Ernest Cline’s 10 Favorite SF Novels


Author photo courtesy of Dan Winters

Ernest Cline’s debut novel Ready Player One is a story drunk on science fiction, loaded with references and homages to legendary SF books, TV shows, and movies. His follow-up, Armada, is no different—a tale of video gamers tasked with using their skills to save the world from aliens, it wears its influences on its sleeve, especially Orson Scott Card’s Ender’s Game, another book about a boy who doesn’t realize that computer simulations are training him to alter the destiny of his species.

It’s no surprise, then, to learn that the author counts Card’s award-winning novel among his favorite science fiction books of all time. On the eve of Armada‘s release, we asked Cline to share with us the SF he loves. Here are 10 of his favorites.

Contact, by Carl Sagan
The only science fiction novel ever written by the late, great Dr. Sagan. It was later adapted by Robert Zemeckis into one of the smartest sci-fi films ever made, but the novel is even better. One of my favorite tales of first contact.

The Moon is a Harsh Mistress, by Robert Heinlein
A sentient computer and the technician who works on him get caught up in a lunar revolution. One of my favorite Heinlein stories, along with Starman Jones, Citizen of the Galaxy, and Have Spacesuit Will Travel.

The Hitchhiker’s Guide to the Galaxy, by Douglas Adams
This book (and its sequels) changed the way I look at the world, while also making me me laugh hysterically.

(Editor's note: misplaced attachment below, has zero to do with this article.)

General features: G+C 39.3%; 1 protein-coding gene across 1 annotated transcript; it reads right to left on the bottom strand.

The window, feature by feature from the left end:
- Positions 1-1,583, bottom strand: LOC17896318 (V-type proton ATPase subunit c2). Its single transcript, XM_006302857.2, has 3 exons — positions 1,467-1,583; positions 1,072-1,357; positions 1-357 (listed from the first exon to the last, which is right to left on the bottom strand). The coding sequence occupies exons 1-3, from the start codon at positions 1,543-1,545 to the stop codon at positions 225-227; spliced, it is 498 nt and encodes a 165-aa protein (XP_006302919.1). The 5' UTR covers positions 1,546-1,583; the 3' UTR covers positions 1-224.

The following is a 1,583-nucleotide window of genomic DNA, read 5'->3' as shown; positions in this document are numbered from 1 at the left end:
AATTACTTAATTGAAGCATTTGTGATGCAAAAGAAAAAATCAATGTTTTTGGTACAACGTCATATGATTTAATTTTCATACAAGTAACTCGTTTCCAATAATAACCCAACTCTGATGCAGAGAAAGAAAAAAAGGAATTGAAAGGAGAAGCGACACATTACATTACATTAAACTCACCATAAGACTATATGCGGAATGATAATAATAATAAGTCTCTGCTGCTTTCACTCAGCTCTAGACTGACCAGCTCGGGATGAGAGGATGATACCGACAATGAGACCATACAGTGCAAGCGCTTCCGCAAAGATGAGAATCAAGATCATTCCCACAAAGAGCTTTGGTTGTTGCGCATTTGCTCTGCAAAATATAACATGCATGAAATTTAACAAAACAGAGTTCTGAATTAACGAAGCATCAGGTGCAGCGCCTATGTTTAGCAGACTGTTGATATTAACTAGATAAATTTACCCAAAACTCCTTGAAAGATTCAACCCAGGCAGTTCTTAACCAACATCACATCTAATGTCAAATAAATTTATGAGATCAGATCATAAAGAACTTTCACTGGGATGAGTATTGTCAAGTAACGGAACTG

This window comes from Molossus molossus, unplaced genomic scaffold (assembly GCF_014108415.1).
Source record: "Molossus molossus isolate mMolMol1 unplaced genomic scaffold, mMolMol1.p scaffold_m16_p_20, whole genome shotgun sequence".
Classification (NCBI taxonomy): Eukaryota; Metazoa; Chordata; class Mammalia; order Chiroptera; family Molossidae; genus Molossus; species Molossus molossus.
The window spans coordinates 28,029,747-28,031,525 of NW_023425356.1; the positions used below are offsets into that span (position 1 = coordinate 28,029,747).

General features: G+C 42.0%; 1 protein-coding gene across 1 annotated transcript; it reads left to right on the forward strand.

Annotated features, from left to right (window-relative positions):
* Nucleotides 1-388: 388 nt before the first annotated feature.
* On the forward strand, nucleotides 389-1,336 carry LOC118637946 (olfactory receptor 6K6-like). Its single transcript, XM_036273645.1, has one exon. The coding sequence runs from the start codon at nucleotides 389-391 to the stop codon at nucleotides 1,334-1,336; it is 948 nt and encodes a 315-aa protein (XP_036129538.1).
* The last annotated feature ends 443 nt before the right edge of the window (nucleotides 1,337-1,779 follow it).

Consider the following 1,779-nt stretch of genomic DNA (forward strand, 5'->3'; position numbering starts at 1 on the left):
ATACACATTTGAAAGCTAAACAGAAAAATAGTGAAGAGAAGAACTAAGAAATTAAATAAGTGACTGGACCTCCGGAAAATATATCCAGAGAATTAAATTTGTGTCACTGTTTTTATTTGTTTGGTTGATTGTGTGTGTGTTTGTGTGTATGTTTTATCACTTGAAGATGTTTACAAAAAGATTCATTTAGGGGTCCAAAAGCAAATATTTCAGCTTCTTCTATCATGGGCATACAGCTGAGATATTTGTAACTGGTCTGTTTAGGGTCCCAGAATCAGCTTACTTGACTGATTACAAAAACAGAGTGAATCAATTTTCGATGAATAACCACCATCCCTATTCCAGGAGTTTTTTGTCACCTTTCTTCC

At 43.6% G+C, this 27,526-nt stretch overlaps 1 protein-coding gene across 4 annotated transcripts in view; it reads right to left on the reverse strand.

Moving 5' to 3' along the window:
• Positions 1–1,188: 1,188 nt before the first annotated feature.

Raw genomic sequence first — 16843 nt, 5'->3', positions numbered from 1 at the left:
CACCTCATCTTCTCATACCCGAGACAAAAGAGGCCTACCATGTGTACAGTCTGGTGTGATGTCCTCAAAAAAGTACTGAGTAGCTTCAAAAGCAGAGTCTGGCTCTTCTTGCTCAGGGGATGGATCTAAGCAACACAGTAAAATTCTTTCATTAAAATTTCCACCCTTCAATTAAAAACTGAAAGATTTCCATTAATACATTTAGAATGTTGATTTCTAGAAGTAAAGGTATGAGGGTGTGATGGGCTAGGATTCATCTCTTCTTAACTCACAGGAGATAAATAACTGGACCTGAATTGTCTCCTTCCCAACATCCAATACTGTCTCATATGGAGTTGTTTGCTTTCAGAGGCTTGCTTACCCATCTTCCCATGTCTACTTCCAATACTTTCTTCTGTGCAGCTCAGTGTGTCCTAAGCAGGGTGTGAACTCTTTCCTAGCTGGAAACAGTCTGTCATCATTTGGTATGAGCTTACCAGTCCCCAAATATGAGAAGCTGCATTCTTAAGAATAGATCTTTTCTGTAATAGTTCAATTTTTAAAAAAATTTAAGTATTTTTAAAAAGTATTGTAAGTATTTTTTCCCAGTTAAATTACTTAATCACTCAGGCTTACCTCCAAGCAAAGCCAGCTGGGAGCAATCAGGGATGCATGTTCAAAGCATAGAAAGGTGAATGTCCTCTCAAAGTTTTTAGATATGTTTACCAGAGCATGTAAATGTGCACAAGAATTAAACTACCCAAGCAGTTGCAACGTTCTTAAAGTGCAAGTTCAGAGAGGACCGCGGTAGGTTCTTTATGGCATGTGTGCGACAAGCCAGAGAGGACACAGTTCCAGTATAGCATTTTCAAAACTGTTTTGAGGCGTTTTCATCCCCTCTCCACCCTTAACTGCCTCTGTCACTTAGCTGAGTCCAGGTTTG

Altered Carbon, by Richard K. Morgan
A riveting detective story set in a bleak, high-tech future where death has nearly been rendered obsolete. Morgan’s prose is immaculate, and the two sequels are just as fantastic.

Ender’s Game, by Orson Scott Card
This was the first book I ever read in one sitting, and I’ve read it several dozen times since. It only gets better with age. Expanded from a short story that was originally published in August 1977, it’s one of the first works of fiction to incorporate the idea of video games being used as training simulators—after they’d only been in existence for a few years.

Replay, by Ken Grimwood
In 1986 (seven years before the release of the film Groundhog Day), Grimwood published this sweet, heartbreaking novel about a man who dies of a heart attack and then wakes up in his college dorm room 25 years earlier. He discovers that he has the chance to live his life over again. And again. And again.

Planet of Adventure, by Jack Vance
Earthman Adam Reith finds himself marooned on the strange planet Tschai, which is crawling with alien races, dastardly villains, and non-stop adventure. Nobody could write an adventure story like Jack Vance.

The Stars My Destination, by Alfred Bester
A reimagining of The Count of Monte Cristo by one of science fiction’s grand masters. So good.

Tuf Voyaging, by George R.R. Martin
A collection of short stories published in Analog magazine as a continuing saga, Tuf Voyaging proves that GRRM was a master of science fiction before he became one of the world’s undisputed lords of fantasy.

The Martian, by Andy Weir
A “MacGuyver trapped on Mars” tale that feels as real and harrowing as the true story of Apollo 13. Read it soon—the guy who directed Blade Runner is adapting it into a film.

What do you think of Ernie’s list?

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